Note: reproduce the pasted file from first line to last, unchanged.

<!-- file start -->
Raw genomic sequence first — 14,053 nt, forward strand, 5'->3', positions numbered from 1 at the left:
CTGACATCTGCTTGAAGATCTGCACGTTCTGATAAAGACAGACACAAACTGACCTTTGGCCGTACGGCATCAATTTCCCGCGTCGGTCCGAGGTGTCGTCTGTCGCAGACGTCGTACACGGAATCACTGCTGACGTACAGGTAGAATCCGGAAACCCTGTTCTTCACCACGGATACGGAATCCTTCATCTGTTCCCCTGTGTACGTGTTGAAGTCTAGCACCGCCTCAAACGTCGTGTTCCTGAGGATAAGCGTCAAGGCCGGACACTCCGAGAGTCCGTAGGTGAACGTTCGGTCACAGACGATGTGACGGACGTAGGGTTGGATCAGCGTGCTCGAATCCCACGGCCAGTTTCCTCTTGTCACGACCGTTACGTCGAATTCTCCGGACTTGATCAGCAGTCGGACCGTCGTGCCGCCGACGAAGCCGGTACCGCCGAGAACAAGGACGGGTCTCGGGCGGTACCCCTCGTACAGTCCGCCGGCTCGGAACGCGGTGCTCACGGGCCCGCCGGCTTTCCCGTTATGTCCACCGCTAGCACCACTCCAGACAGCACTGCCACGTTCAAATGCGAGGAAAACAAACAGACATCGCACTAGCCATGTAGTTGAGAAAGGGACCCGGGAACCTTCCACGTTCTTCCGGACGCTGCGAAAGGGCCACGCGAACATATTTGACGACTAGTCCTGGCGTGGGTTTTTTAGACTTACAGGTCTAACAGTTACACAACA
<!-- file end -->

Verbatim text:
Raw genomic sequence first — 14,053 nt, forward strand, 5'->3', positions numbered from 1 at the left:
CTGACATCTGCTTGAAGATCTGCACGTTCTGATAAAGACAGACACAAACTGACCTTTGGCCGTACGGCATCAATTTCCCGCGTCGGTCCGAGGTGTCGTCTGTCGCAGACGTCGTACACGGAATCACTGCTGACGTACAGGTAGAATCCGGAAACCCTGTTCTTCACCACGGATACGGAATCCTTCATCTGTTCCCCTGTGTACGTGTTGAAGTCTAGCACCGCCTCAAACGTCGTGTTCCTGAGGATAAGCGTCAAGGCCGGACACTCCGAGAGTCCGTAGGTGAACGTTCGGTCACAGACGATGTGACGGACGTAGGGTTGGATCAGCGTGCTCGAATCCCACGGCCAGTTTCCTCTTGTCACGACCGTTACGTCGAATTCTCCGGACTTGATCAGCAGTCGGACCGTCGTGCCGCCGACGAAGCCGGTACCGCCGAGAACAAGGACGGGTCTCGGGCGGTACCCCTCGTACAGTCCGCCGGCTCGGAACGCGGTGCTCACGGGCCCGCCGGCTTTCCCGTTATGTCCACCGCTAGCACCACTCCAGACAGCACTGCCACGTTCAAATGCGAGGAAAACAAACAGACATCGCACTAGCCATGTAGTTGAGAAAGGGACCCGGGAACCTTCCACGTTCTTCCGGACGCTGCGAAAGGGCCACGCGAACATATTTGACGACTAGTCCTGGCGTGGGTTTTTTAGACTTACAGGTCTAACAGTTACACAACA